The media are the frequent target for many bishops in the church. New York Cardinal Timothy Dolan sarcastically reported to his fellow bishops last week that the recent synod on the family in Rome was actually fairly boring despite the media's preoccupation with conflict emanating from the synod. The media, in the eyes of many bishops and laypeople, are always the bad actor when it comes to coverage of the church.
Faith and Justice: The pope has caught the imagination of the world. But most of the bishops' meeting was devoted to mind-numbing housekeeping actions and reports.
Speeches and reports at the meeting touched on a number of issues and themes -- religious freedom, mercy, the "culture of death" -- but were light on plans of action.
Lawyers for the man, identified only as John Doe, said the archdiocese had provided false information in getting the man to agree to an $80,000 settlement in 2007.
The New York archdiocese, with the second-largest Catholic population in the country and an unparalleled place in U.S. church history, is shrinking: Cardinal Timothy Dolan on Sunday announced that nearly a third of the archdiocese's 368 parishes would be merging, and some would close.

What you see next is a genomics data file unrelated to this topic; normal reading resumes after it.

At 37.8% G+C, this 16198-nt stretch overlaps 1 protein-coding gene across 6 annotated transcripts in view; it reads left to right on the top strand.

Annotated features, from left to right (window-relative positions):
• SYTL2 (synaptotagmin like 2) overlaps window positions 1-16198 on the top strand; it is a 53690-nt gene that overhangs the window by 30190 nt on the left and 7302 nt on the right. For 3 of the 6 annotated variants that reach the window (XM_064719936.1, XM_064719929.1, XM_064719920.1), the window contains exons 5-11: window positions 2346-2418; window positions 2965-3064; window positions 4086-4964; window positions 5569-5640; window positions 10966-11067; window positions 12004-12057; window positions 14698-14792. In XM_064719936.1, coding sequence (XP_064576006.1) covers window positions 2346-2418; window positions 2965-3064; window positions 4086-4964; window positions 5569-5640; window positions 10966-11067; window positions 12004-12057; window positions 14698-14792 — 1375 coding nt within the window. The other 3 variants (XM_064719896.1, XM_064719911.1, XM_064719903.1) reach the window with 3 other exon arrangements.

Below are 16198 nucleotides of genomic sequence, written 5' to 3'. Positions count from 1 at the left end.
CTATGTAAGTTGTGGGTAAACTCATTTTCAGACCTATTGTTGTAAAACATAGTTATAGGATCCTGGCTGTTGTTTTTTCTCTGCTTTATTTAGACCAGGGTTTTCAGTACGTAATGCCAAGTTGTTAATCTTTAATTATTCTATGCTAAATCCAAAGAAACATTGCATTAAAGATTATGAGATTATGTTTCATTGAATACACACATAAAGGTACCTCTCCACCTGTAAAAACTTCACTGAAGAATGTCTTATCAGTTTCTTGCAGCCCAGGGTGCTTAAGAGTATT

The New York archdiocese is on the verge of disclosing which of its 368 parishes will be closed or merged, after a lengthy review that started 2010. The changes were supposed be announced in September, but since the cardinal was going to be in Rome for most of October attending the synod on the family, the archdiocese pushed back the timing of the announcement.
Q and A: Archbishop Joseph Kurtz says the synod on the family is starting a process of discernment among the church's prelates.
Parish Diary: What has been valued in the appointment of bishops over the last 40 years? How does one actually become a bishop?
Q and A: Archbishop Joseph Kurtz said he hopes the synod can help support marriage and will convey "the beauty of the teachings of Jesus."
The annual Alfred E. Smith Foundation Dinner was held Wednesday evening at the Waldorf Astoria Hotel in midtown Manhattan. The event is a must-attend for the major luminaries of politics, finance and the church. It raises millions of dollars for programs to help children and the poor.